And with those twenty rolls, the spread bent towards Whitey.  More female than male, as it so happened, but that was just a factor of randomness and a small sample size.  "Asian" and "Other" never quite surfaced, but had I spent the entire afternoon tossing my icosahedron, I'm sure things would have evened out.

Because dice are absolutely fair and devoid of bias.

Looking at the breakdown of my rolls, an unbiased, representative, and "unproblematic" distribution of candidates might look like this:


There's a mixed distribution of gender and race, one that isn't too wildly far off from the actual demographics of American citizenry.   If there were racial and gender bias in a culture or sub-culture, it would manifest as if being white gave you a significant advantage, that classic "plus 5" modifier.  Do that kind of rolling and it would look more like this:


Here, there's a gender mix that would be near impossible to replicate with a d20, and a racial breakdown that would be only slightly less difficult.  Clearly, something is skewing the results, making this second image radically unrepresentative at the national level.  You want "problematic?"  Well, here you go.

But when considering candidates for the presidency, "diversity" is an odd frameset.  Because, ultimately, there's just one person you'll be voting for, and a single person definitively cannot be "diverse." 

If we insist on valuing human beings by race and gender, and not by how their policy positions impact all citizens of every hue and gender, then we can't help but be disappointed when we equate presidential virtue with demographic categorization.







Friday, January 10, 2020

Tradition, Change, and Faith



It was a blur and whirl of a journey, as my extended family took the winter break to bumble about in the Spanish province of Andalucia.  I'd never been to Spain, and like all travels to places that are radically unfamiliar, it meant encountering a part of our world so different that it could almost be a different world altogether.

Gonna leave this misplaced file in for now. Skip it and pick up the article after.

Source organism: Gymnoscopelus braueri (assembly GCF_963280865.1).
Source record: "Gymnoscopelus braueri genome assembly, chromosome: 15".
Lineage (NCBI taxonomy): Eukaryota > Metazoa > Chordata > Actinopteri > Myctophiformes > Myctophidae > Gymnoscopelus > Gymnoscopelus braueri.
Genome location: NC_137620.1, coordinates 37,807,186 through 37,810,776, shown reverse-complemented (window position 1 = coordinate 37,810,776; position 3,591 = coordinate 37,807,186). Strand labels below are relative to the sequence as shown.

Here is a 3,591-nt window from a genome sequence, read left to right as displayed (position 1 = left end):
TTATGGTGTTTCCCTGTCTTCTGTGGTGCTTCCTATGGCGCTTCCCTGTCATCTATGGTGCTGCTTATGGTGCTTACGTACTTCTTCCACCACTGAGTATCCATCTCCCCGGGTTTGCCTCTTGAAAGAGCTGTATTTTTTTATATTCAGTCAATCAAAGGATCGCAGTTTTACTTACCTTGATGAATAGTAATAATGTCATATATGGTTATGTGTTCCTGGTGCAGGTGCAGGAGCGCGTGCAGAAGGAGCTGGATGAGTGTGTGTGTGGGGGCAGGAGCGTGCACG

There's the language, of course, which meant I had to try to dredge up the memories of my two years of modestly successful college Spanish.  I did a lot of pointing at things on menus, and pleading the strange helplessness in other languages that's a defining characteristic of Americans.  But the differences went deeper.

The flora and fauna weren't familiar at all, the landscape was dotted with tall narrow pines that were so defined they seemed to have been sculpted.  Olive groves blanketed the countryside, neat geometric lines of little trees covering the hills, stretching sometimes to the horizon.  Mealtimes were different, as the Spanish eat later than we, with dinner running deep into the late evening.

The roads were filled with vehicles that even my car-geek self didn't immediately recognize.  I found myself driving most of the family down intimidatingly tiny narrow cobblestone roads in a French nine passenger diesel van with a manual transmission, which is about as far from American driving as one can get.

Even more peculiar was the way it was Christmas in Spain, but it also wasn't.  We'd flown in on the day after Christmas, and there were still strings of lights sparkling everywhere.  Christmas music was still playing in the stores...American pop-country Christmas music, as it happened.

This wasn't because they'd forgotten to stop, because Christmas in Spain wasn't finished on Christmas Day.  It had only just begun, as Spaniards geared up for the height of their gift giving season: January the 6th.  The festival of Epiphany is the big day for presents in Spain, which by tradition aren't given out by Santa.  They're given out by the tres reyes, the Three Kings.

This, truth be told, makes a whole bunch more sense than the weird way we do it. I mean, the Tres Reyes are the ones who had gifts, right? It's right there in Matthew, a whole lot closer to the story we hear in church on Christmas, which makes very little mention of the North Pole, jolly old elves, and Rudolph with his nose so bright.

Outside of the royal palace in Seville, I watched kids eagerly approach a nativity scene to talk with three ornately costumed kings, as a guitarist played softly in the background. It wasn't familiar, and yet it was, and I wondered at the differences, at the way faith plays out across different cultures.  Here was a variant telling of Christmas, just as filled with the spirit of that season.  It cast a new light on the way we celebrate, and on the role of faith in our culture.

All journeys into the new and unfamiliar open us to deepening and expanding our sense of who we are, and offer us the richness of becoming more than we now are.